Dress code, hotel policies changed to protect air marshal anonymity
By LESLIE MILLER
Associated Press Writer
WASHINGTON- Air marshals were told Thursday they will be allowed to dress the way they want and choose their own hotels in order to protect their anonymity while on missions.
Federal Air Marshal Service chief Dana Brown, who has been in the job for five months, said he was changing the rules, starting Sept. 1, after listening to air marshals' concerns.
In a memo to the air marshals, Brown said the dress code was changed to "allow you to blend in and not direct attention to yourself, as well as be sufficiently functional to enable you to conduct your law enforcement responsibilities."
Air marshals had complained that Brown's predecessor, Thomas Quinn, insisted on a too-formal dress code that allowed people to pick them out. The marshals said, for example, that being forced to wear a jacket and collared shirt made them stand out on flights to Hawaii.
The dress requirements were loosened in October, but the agency kept details under wraps. The change announced Thursday leaves it up to marshals how each of them dresses for duty.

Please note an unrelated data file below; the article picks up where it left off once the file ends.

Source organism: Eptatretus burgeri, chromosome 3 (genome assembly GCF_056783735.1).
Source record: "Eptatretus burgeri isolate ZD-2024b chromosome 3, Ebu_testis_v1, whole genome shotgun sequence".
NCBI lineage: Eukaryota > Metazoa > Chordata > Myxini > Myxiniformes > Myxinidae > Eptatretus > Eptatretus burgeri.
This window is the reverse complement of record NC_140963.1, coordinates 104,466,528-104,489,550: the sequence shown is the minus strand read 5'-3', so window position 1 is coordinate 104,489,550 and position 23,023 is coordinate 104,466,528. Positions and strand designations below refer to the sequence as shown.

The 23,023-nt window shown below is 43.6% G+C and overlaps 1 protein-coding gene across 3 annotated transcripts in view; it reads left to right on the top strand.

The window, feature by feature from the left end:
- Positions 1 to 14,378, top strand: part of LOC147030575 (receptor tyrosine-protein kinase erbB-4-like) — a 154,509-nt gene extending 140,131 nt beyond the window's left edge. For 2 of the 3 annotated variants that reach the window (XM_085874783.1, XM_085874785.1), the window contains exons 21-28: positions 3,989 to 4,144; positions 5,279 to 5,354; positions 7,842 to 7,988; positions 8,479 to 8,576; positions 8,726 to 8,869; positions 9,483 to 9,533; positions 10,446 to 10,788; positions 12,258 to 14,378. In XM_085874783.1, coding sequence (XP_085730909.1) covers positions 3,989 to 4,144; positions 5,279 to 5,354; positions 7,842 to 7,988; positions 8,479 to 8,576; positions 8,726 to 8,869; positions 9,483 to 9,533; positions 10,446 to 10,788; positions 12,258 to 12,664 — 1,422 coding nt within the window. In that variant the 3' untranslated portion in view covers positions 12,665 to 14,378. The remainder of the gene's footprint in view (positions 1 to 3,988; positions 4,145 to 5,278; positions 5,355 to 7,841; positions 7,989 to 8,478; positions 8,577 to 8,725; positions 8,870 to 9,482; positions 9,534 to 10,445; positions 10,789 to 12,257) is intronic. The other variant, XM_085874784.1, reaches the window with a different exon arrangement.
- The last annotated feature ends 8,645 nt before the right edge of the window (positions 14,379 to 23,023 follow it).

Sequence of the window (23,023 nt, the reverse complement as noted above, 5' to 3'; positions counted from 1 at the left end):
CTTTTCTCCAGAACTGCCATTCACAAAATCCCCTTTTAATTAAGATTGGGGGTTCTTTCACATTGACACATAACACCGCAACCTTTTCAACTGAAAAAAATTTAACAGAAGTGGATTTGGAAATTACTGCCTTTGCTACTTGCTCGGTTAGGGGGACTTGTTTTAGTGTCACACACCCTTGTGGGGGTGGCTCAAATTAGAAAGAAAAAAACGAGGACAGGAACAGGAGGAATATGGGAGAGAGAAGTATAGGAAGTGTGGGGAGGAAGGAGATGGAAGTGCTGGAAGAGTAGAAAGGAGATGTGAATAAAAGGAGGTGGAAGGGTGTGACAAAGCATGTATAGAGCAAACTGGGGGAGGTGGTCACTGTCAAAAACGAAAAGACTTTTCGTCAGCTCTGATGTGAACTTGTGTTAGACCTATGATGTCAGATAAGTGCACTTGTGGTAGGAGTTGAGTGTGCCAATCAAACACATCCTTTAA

Air marshals also won an agreement from Brown to let them choose their own hotels "within economic and related guidelines" to help keep their identities secret.
Marshals claimed that their undercover status was threatened because they had to stay at designated hotels and show their credentials when checking in.
A recent report to Congress found that the Sheraton Fort Lauderdale Airport Hotel in Florida had designated the Federal Air Marshal Service "company of the month" because of the number of rooms it had reserved at the hotel.
Last week, the Homeland Security Department was ordered to investigate whether it fails to protect the identities of its undercover air marshals from passengers, as alleged by a whistleblowing employee.
The U.S. Office of Special Counsel ordered the investigation after finding a "substantial likelihood" that the marshals' policies may have violated laws, resulted in mismanagement or put its employees in danger.
Brown has been reaching out to rank-and-file air marshals since he took the job as director. He has said that morale was worse than he thought after speaking with a number of air marshals.
He praised the marshals for helping to restore order in New Orleans after Hurricane Katrina, evacuating civilians from Lebanon and providing more security on international flights after the recent terror plot in Britain was broken up.
Air marshals were on the Northwest Airlines Amsterdam-to-Bombay flight that was diverted Wednesday after a dozen passengers acted suspiciously.
Thousands of armed, undercover air marshals were rushed into service after the Sept. 11 terrorist attacks. The exact number is classified. They are now a part of the Transportation Security Administration.
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Transportation Security Administration: http://www.tsa.gov